FORT LAUDERDALE -- CruiseWorld this year offered attendees the chance to delve into a specific type of travel during a series of Travel Experience Immersions. Travel advisors could choose from panels on culinary and cultural experiences; adventure and experiential travel; luxury travel; or family and multigenerational experiences.
Vicky Garcia, co-owner and COO of Cruise Planners, moderated the panel on culinary and cultural experiences.
"It's a topic that I love, and I think that most of us that travel, for the most part, are always talking about what amazing things we ate when we traveled," she said. "It's a common thing. Yes, you see beautiful things, you see amazing chapels and whatnot, but it's always like, oh my god -- the pizza in Italy, the beers wherever."
In the Immersion sessions, each panelist gave a presentation about their respective companies relative to the topic at hand, with time for questions after. Tia Broomes, a marketing executive with Barbados Tourism Marketing Inc., kicked off the culinary and cultural session by talking about Barbados, including its history and some of the cultural and culinary-related experiences travelers can have there.
For instance, visitor can go to the George Washington House & Museum to learn about the place George Washington lived in for two months in 1751. They can then have a multicourse dinner there with a guide, who will tell tales of Washington's exploits on the island.
There are a number of food-related tours around the island, and some areas are particularly suited to those interested in the culinary aspect of the country, like restaurants and bars that proliferate in the Holetown Historic Area.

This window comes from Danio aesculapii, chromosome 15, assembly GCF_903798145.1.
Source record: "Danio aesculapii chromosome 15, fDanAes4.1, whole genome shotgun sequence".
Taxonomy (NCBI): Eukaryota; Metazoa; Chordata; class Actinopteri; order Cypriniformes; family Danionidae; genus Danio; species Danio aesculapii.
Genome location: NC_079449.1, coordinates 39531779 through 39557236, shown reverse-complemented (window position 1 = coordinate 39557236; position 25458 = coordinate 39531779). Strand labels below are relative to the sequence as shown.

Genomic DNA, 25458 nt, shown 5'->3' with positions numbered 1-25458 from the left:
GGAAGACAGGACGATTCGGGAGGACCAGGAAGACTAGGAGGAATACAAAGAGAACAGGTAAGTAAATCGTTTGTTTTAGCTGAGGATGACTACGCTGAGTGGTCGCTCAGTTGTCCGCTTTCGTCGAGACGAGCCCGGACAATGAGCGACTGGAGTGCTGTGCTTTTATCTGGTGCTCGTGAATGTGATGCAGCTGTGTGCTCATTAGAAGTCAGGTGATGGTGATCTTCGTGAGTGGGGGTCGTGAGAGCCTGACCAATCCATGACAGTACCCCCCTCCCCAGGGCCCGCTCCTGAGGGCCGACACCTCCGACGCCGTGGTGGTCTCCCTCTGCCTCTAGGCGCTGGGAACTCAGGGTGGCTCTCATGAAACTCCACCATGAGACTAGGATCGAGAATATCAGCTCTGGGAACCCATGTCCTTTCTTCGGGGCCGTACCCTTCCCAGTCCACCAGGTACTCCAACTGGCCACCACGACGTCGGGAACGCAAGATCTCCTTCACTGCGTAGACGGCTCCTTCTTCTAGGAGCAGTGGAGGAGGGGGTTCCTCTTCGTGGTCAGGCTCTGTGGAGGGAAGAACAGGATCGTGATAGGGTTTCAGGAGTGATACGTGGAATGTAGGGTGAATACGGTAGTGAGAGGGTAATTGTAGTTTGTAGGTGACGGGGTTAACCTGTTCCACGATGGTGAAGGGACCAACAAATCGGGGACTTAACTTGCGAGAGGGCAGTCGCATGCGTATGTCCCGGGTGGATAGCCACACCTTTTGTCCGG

Floris van Hoogenhuyze of Cultural Cruises Europe talked about his company, a subsidiary of Boat Bike Tours, which combines river cruising with cycling.
Cultural Cruises Europe focuses on itineraries sailing on rivers in the Netherlands. For instance, it offers a Holland Culture Tour, an eight-day tour focused on Dutch culture. Popular especially among Americans has been its World War II Battlefields Cruise, an eight-day tour that follows the Liberation Route Europe.
In 2020, the company, which considers itself a startup, will offer 10 tours on two vessels. By 2022, its goal is 40 tours on four boats.
Eyal Carlin, the Israel Ministry of Tourism's tourism commissioner for North America, described Israel as a "melting pot" of more than 70 cultures, resulting in some truly interesting culinary experiences.
There are food-related experiences throughout the country, like market tours. Israel, and Jerusalem in particular, he said, is famous for its marketplaces; places where farmers sell produce during the day; restaurants small and large operate; and bars, galleries and music venues that open at night.
Today, Carlin said, there are several market tours where people go with a guide and can spend as much time in the markets as they wish, talking with the vendors and using a special card to get a sample of their wares.
New York was the topic for Joel Cohen, vice president of New York City Vacation Packages. The company focuses on leisure travel to the Big Apple, including hotel packages and activities, all commissionable to agents.
Cohen described New York as the "cultural capital of the U.S.," with some of the world's greatest museums and entertainment, and the home of scores of writers, musicians, actors and other creative types. It is also where pivotal events in history happened, like the Stonewall Riots that sparked the gay-rights movement, and 9/11.
He highlighted several travel options, including a tour that focused on hip-hop and its origins; a graffiti and street art tour; and culinary tours that visit some of the city's famed eateries.